... En effet, la VRC pourrait être utile pour le suivi des commotions puisque celle-ci permet d'observer la relation entre le cerveau et le coeur et donc, le contrôle du SNA (Bishop et al., 2017;Conder & Conder, 2014). Il a été démontré que cette mesure est suffisamment sensible pour détecter les changements physiologiques chez des patients asymptomatiques considérés comme guéris, cela en fait donc potentiellement un outil pour évaluer la récupération physiologique de l'athlète (Dobney et al., 2018). ...
Full-text available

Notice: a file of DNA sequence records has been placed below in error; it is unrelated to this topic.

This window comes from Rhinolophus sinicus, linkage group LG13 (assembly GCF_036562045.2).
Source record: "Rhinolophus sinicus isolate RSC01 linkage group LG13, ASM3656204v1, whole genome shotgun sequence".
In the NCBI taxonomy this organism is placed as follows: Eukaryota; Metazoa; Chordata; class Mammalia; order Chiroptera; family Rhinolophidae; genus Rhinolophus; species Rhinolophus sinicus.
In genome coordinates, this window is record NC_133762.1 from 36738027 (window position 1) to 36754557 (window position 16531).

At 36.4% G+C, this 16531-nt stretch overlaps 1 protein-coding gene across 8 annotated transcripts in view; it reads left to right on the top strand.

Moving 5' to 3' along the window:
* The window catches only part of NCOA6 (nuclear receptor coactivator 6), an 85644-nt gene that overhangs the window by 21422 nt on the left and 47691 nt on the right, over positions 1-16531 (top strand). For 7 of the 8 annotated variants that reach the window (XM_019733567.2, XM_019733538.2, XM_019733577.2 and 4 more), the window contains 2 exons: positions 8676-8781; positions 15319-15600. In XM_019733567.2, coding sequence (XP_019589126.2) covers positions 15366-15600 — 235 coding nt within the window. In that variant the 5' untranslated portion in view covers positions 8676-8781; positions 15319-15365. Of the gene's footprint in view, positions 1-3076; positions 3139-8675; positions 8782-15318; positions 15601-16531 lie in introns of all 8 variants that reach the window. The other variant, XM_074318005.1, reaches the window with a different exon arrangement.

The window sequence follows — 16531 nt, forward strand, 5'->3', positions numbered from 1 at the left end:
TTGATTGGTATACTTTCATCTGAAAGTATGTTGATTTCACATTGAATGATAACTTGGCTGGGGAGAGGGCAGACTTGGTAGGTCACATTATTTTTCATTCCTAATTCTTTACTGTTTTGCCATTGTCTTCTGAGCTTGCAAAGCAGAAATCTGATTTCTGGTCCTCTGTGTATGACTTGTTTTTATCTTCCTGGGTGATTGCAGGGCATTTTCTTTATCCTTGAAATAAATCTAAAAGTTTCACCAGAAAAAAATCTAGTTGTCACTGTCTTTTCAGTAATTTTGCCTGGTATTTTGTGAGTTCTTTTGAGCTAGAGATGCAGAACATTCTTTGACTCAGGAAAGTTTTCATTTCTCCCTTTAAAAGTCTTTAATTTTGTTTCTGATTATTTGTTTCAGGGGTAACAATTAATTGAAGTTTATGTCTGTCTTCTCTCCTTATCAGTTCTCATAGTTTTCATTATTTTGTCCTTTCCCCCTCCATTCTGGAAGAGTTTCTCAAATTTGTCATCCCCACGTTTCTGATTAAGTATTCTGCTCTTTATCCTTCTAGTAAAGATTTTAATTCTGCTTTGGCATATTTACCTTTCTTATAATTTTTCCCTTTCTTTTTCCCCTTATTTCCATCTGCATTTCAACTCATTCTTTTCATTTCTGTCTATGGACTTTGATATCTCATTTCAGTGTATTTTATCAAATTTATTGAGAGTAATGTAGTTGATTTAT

Objectif: Rechercher systématiquement et regrouper tous les articles publiés depuis la dernière recherche systématique sur le sujet, mais avec des critères d’inclusion précis pour faciliter les comparaisons et offrir une vision explicite des méthodologies employées et des résultats. Ceci permettra une présentation globale du comportement de la variabilité du rythme cardiaque au repos et à l’effort suite à une commotion cérébrale chez des adultes. Méthodologie: Une recherche systématique a été conduite en utilisant la méthode du PRISMA en décembre 2019 au travers des bases de données PubMed, Scopus et SPORTDiscus. Une recherche manuelle a été conduite au travers des références de tous les articles inclus. La fiabilité de la recherche systématique a été assurée par un deuxième auteur qui a entièrement répété le processus de sélection d’articles. Résultats: 15 articles ont été sélectionnés suite à la recherche systématique. Les résultats de ces études démontrent une altération de la variabilité du rythme cardiaque à l’effort suite à une commotion cérébrale, des études très hétérogènes avec un manque de contrôle des facteurs confondants et, seulement environ 50% des résultats démontraient une différence entre le groupe contrôle et le groupe avec commotion. Conclusion: Les recherches futures devraient tenter de standardiser les méthodes d’acquisition de VRC en contrôlant davantage les facteurs confondants pour faciliter les comparaisons futures et, éventuellement permettre le développement d’une méta-analyse.